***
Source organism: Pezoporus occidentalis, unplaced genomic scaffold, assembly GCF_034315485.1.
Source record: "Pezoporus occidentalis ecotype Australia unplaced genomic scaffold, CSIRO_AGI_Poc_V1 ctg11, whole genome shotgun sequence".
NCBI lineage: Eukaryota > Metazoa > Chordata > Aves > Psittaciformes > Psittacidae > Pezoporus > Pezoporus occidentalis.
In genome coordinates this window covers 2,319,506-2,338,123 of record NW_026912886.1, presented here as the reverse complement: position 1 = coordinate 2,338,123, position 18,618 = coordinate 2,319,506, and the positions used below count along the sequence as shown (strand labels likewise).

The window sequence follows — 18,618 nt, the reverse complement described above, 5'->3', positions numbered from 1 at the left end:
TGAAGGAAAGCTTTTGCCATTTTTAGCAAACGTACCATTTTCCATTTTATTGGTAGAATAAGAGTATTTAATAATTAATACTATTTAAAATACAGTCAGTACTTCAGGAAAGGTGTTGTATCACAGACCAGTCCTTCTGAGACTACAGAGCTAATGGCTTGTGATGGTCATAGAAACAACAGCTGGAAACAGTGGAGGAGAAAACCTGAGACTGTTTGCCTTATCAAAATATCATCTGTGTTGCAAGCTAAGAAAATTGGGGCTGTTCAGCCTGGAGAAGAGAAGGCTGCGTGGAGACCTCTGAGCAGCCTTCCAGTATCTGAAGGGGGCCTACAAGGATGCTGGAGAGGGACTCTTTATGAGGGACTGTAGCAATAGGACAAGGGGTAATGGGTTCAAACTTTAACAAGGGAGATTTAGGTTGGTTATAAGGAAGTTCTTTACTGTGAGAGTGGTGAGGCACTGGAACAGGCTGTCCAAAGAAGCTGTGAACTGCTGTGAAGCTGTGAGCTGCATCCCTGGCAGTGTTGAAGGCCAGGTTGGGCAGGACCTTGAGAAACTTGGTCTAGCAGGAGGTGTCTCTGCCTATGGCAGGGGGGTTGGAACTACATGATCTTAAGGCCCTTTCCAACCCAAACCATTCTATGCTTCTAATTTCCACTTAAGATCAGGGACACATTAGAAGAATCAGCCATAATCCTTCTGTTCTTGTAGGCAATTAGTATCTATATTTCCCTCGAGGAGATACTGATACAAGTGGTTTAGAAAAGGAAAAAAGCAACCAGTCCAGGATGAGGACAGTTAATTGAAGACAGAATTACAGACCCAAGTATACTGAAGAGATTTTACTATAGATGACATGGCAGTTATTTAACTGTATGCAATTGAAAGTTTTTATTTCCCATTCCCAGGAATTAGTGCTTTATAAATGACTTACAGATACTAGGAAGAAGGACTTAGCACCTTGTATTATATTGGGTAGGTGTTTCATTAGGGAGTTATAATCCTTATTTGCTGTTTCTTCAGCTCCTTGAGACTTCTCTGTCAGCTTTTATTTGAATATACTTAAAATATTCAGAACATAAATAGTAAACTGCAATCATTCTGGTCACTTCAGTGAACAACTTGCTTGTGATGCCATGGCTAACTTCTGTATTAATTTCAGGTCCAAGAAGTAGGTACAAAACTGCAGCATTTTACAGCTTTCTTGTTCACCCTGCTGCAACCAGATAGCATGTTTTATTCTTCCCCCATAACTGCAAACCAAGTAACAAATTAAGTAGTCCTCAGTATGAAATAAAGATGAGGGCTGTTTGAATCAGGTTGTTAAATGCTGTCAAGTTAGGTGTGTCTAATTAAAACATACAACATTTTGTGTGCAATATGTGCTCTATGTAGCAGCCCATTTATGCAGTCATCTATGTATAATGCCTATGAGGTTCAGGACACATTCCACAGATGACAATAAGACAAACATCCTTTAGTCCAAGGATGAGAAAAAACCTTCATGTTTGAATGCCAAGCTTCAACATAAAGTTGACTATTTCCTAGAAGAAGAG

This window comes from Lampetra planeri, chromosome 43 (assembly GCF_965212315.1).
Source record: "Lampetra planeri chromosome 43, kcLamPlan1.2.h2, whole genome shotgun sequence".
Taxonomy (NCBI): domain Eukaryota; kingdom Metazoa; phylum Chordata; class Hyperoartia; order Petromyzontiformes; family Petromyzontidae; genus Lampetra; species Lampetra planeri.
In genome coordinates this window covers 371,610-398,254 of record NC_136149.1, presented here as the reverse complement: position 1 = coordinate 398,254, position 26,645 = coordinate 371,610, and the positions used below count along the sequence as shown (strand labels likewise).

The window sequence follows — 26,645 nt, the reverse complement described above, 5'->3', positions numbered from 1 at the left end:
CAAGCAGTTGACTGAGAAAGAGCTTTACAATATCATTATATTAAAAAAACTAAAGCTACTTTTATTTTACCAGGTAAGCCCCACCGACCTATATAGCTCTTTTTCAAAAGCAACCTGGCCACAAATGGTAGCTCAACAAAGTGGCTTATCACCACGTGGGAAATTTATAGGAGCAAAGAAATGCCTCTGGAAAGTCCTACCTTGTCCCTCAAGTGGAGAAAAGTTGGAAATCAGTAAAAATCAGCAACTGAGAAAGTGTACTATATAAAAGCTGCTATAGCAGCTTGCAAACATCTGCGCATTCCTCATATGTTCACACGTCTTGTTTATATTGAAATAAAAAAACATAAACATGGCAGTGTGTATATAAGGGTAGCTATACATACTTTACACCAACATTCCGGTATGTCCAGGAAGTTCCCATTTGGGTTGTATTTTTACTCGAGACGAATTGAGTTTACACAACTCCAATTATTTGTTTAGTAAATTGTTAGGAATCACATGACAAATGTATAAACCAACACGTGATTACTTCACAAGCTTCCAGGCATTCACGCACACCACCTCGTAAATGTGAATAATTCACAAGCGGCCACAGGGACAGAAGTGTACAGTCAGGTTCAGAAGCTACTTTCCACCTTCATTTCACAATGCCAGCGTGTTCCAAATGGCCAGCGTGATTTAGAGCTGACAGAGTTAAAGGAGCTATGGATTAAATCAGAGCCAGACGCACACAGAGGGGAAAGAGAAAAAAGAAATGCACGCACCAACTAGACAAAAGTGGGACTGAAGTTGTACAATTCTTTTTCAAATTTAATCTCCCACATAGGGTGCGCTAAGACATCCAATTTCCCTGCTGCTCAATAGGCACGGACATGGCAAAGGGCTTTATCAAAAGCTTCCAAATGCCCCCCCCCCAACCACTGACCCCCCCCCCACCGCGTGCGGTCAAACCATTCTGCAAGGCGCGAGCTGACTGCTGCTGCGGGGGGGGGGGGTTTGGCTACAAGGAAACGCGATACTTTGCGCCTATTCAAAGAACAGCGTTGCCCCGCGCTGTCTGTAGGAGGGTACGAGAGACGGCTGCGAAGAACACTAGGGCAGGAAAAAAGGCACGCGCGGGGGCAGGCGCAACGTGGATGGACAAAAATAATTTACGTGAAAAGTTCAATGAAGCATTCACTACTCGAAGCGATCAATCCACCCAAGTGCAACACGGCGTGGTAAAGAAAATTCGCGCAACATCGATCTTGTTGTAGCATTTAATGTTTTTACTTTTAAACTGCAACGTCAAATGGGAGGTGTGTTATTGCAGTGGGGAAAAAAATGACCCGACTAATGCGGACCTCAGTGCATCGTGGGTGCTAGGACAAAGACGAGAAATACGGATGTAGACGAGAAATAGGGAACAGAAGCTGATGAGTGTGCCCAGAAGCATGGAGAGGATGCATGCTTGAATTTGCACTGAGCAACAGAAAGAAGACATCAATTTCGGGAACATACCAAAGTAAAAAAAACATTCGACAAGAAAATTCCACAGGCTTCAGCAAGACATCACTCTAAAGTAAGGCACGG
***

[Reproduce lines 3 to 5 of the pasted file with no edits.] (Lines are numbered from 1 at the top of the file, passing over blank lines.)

NCBI lineage: Eukaryota > Metazoa > Chordata > Aves > Psittaciformes > Psittacidae > Pezoporus > Pezoporus occidentalis.
In genome coordinates this window covers 2,319,506-2,338,123 of record NW_026912886.1, presented here as the reverse complement: position 1 = coordinate 2,338,123, position 18,618 = coordinate 2,319,506, and the positions used below count along the sequence as shown (strand labels likewise).

The window sequence follows — 18,618 nt, the reverse complement described above, 5'->3', positions numbered from 1 at the left end: